A Few Thoughts About Vows




Definitions
B1 English
C1 a solemn oath, commitment, or undertaking that binds one to a particular act, service, or condition. (Source)
C2 A set of solemn promises committing one to a prescribed role, calling, or course of action, typically to marriage or a monastic career. (Source)
B2 Hebrew
C1 Example: Genesis 28:20 NAS Then Jacob made a vow, saying, “If God will be with me and will keep me on this journey that I take, and will give me food to eat and garments to wear,
C2 1 Samuel 1:11 GW She made this vow, “LORD of Armies, if you will look at my misery, remember me, and give me a boy, then I will give him to you for as long as he lives. A razor will never be used on his head.”
A vow should be for a set time, say a week or a month.
A vow should be for a set circumstance, say asking for wisdom.
A vow should include a sacrifice, say a sum of money (an offering) or some community good deed (the community could be the congregation or civil care).
A vow should include prayer, Bible reading and study, etc.
An answered vow should see God being praised and the prescribed offering completed as soon as possible. (See Psalm 22:25).
An answered vow should give praise and thankfulness to God. (See Psalm 50:14)
A public vow should give a public praise and thankfulness to God publicly.
An unanswered vow should also cause praise and thankfulness to God for NOT allowing it.
An unanswered vow should be understood that the answer is no. If a person vowed to God for wisdom about a certain job, and the job did not come into being, then we shouldn’t try to force obtaining that job.
A vow can be private (only known to God and me), small group (known to God, family, or a few friends, and me), or public (known to a large group of people).
It is better not to vow, and not keep the agreement:
B1 Proverbs 20:25 GW It is a trap for a person to say impulsively, “This is a holy offering!” and later to have second thoughts about those vows.
B2 Ecclesiastes 5:4 BSB When you make a vow to God, do not delay in fulfilling it, because He takes no pleasure in fools. Fulfill your vow.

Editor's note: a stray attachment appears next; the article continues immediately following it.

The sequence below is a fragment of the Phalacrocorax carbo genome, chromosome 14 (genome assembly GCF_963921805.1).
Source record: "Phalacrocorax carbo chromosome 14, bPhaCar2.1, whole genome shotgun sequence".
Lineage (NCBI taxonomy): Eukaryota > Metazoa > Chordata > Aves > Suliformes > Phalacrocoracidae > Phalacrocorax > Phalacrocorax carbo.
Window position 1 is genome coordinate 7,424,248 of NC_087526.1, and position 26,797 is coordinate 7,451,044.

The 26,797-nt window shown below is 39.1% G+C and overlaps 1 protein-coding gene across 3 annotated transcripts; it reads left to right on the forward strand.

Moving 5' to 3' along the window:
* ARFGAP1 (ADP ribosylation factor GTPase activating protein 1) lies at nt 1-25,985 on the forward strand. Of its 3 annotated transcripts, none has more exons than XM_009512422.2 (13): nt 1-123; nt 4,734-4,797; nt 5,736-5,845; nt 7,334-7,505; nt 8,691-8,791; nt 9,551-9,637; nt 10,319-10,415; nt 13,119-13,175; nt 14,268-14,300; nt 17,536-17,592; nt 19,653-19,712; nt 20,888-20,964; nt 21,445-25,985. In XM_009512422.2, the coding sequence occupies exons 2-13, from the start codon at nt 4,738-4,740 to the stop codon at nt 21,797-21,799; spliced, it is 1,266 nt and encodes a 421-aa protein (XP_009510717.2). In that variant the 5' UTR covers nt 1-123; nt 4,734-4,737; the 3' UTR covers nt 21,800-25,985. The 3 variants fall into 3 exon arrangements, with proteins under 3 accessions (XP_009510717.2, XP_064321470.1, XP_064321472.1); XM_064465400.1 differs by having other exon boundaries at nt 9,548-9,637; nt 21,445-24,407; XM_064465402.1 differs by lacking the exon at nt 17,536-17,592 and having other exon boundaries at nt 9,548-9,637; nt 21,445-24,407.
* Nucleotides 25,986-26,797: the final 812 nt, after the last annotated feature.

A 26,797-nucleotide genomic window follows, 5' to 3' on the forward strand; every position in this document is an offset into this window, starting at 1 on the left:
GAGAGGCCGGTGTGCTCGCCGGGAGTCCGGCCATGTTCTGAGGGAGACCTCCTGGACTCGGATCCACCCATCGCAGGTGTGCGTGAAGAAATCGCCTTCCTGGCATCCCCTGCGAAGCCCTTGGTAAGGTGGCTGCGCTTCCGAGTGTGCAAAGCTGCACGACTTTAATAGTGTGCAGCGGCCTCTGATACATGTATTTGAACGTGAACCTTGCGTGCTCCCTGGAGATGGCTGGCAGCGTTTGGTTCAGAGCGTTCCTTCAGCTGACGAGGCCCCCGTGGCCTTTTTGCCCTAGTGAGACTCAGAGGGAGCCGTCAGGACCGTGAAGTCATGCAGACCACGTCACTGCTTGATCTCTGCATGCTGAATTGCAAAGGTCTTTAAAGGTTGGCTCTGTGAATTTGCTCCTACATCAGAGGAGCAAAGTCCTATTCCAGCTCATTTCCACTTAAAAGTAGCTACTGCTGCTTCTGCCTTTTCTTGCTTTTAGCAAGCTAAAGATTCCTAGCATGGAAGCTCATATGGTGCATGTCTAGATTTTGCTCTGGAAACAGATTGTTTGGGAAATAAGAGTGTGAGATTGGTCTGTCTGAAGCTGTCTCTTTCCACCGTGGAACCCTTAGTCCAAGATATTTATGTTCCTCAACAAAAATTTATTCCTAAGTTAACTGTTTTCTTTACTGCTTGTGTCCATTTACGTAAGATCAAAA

B3 Ecclesiastes 5:5 BSB It is better not to vow than to make a vow and not fulfill it.
B4 Ecclesiastes 5:6 BSB Do not let your mouth cause your body to sin, and do not tell the messenger that your vow was a mistake. Why should God be angry with your words and destroy the work of your hands?
Other verses and comment
B1 Matthew 5:33-34 BSB Again, you have heard that it was said to the ancients, ‘Do not break your oath, but fulfill your vows to the Lord.’ 34 But I tell you not to swear at all: either by heaven, for it is God’s throne.
Adam Clarke comments on this verse:
Thou shalt not forswear thyself] They dishonour the great God, and break this commandment, who use frequent oaths and imprecations, even in reference to things that are true; and those who make vows and promises, which they either cannot perform, or do not design to fulfil, are not less criminal. Swearing in civil matters is become so frequent, that the dread and obligation of an oath are utterly lost in it. In certain places, where oaths are frequently administered, people have been known to kiss their thumb or pen, instead of the book, thinking thereby to avoid the sin of perjury; but this is a shocking imposition on their own souls. See Clarke on De 4:26; “De 6:13”.
Perform unto the Lord thine oaths] The morality of the Jews on this point was truly execrable: they maintained, that a man might swear with his lips, and annul it in the same moment in his heart. Rab. Akiba is quoted as an example of this kind of swearing.
B2 Jephthah:
C1 Judges 11:30-31 GW Jephthah made a vow to the LORD. He said, “If you will really hand Ammon over to me, 31 then whatever comes out of the doors of my house to meet me when I return safely from Ammon will belong to the LORD. I will sacrifice it as a burnt offering.
C2 Judges 11:39-40 GW at the end of those two months she came back to her father. He did to her what he had vowed, and she never had a husband. So the custom began in Israel 40 that for four days every year the girls in Israel would go out to sing the praises of the daughter of Jephthah, the man from Gilead.
Adam Clarke comments (go to the passage and read it all as it is remarkably interesting):
Verse 40. To lament the daughter of Jephthah] I am satisfied